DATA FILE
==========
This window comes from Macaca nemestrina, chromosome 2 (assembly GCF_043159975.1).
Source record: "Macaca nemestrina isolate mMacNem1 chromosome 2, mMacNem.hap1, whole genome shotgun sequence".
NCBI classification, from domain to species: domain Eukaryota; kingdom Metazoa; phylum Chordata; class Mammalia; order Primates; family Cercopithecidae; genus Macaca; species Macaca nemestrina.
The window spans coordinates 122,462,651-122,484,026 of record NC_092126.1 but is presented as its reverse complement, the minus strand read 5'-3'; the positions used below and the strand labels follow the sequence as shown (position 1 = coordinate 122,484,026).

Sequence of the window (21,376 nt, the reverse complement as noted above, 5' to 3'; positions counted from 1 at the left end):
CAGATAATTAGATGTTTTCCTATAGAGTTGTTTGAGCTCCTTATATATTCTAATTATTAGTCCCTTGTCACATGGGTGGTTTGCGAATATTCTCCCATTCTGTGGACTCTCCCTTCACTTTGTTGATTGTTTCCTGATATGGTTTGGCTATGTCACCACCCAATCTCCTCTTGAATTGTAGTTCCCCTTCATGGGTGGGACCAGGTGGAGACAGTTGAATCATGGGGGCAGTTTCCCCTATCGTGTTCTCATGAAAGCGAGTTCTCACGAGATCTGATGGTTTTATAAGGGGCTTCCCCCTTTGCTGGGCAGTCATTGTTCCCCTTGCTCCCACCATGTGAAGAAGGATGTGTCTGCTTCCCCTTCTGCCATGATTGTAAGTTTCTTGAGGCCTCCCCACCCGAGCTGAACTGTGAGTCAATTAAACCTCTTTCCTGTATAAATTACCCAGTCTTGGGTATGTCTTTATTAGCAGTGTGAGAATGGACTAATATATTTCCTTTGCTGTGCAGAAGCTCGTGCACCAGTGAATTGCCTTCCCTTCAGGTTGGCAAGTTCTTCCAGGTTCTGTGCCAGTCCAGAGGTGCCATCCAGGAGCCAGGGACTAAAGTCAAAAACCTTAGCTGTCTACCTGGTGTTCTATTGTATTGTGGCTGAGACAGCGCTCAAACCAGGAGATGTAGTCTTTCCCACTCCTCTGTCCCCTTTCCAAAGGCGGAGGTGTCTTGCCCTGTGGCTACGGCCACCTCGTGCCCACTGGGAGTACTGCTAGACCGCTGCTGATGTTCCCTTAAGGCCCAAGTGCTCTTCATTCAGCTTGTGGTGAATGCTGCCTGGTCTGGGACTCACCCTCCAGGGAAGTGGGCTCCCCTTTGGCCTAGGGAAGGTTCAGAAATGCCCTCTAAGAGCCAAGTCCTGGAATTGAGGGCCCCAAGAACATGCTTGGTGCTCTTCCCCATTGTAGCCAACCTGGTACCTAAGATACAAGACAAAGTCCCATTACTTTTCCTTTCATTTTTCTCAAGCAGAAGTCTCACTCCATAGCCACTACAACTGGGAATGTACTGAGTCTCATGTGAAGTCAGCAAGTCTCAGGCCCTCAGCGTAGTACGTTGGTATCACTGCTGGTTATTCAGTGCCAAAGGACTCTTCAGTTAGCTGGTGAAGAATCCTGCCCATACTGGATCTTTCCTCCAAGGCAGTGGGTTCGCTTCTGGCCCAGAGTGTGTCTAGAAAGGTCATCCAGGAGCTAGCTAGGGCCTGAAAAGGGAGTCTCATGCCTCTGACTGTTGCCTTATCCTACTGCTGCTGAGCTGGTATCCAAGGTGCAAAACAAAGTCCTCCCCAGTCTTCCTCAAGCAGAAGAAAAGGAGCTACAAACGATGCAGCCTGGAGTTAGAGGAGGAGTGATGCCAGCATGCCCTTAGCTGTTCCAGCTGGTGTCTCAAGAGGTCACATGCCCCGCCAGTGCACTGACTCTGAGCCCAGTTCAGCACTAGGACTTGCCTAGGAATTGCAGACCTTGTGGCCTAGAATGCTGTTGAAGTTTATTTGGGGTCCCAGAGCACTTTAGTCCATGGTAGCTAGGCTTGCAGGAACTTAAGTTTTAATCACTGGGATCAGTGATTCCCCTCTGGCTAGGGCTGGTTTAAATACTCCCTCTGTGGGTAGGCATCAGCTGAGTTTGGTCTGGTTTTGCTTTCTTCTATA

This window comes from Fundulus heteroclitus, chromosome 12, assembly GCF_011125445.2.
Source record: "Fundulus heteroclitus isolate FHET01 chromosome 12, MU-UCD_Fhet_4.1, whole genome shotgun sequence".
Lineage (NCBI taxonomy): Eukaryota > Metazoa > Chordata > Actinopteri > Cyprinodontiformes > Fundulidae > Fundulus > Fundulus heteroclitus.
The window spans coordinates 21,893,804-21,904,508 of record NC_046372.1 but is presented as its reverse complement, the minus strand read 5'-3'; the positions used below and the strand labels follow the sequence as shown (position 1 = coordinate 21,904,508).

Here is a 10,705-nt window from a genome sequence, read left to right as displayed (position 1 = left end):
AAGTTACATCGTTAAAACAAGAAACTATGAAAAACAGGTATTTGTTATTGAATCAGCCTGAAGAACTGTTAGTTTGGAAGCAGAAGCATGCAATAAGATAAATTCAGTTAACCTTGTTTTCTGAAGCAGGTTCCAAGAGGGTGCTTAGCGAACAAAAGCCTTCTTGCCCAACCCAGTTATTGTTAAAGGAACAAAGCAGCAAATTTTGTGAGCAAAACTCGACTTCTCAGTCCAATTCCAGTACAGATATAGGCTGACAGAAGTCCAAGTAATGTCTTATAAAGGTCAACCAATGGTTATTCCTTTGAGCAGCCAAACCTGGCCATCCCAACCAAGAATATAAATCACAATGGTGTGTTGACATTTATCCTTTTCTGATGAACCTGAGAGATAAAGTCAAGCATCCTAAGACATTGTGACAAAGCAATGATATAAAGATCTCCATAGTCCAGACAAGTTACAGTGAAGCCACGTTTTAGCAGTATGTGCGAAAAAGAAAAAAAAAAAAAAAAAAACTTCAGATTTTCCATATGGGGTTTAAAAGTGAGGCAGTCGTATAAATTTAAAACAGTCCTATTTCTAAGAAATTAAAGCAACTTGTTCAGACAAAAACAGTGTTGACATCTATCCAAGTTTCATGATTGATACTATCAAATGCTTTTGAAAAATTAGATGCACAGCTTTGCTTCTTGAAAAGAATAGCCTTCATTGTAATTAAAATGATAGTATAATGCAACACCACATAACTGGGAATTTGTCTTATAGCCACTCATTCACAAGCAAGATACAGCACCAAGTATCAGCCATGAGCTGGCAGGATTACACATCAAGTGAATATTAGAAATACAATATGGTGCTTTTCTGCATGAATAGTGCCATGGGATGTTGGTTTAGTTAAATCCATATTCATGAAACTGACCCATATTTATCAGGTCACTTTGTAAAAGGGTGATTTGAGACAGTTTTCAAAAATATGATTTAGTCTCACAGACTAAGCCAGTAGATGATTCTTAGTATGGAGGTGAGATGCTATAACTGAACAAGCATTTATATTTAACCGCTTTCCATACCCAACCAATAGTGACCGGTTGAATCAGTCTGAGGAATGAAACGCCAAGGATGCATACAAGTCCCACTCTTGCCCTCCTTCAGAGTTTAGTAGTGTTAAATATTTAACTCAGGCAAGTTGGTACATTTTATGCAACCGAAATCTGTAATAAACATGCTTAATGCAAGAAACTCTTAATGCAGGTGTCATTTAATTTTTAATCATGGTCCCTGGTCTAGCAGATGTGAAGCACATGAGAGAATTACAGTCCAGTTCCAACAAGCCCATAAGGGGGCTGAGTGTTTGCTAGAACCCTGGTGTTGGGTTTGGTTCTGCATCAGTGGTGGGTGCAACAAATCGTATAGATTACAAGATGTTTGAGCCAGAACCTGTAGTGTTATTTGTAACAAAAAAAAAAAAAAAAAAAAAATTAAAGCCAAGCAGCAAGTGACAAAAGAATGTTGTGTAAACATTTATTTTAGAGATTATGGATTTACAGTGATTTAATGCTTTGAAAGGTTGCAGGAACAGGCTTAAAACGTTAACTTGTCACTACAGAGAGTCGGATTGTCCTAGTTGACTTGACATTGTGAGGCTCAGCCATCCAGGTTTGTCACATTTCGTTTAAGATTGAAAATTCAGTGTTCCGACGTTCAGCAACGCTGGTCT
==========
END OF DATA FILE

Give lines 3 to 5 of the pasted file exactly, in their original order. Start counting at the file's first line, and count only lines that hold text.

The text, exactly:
NCBI classification, from domain to species: domain Eukaryota; kingdom Metazoa; phylum Chordata; class Mammalia; order Primates; family Cercopithecidae; genus Macaca; species Macaca nemestrina.
The window spans coordinates 122,462,651-122,484,026 of record NC_092126.1 but is presented as its reverse complement, the minus strand read 5'-3'; the positions used below and the strand labels follow the sequence as shown (position 1 = coordinate 122,484,026).

Sequence of the window (21,376 nt, the reverse complement as noted above, 5' to 3'; positions counted from 1 at the left end):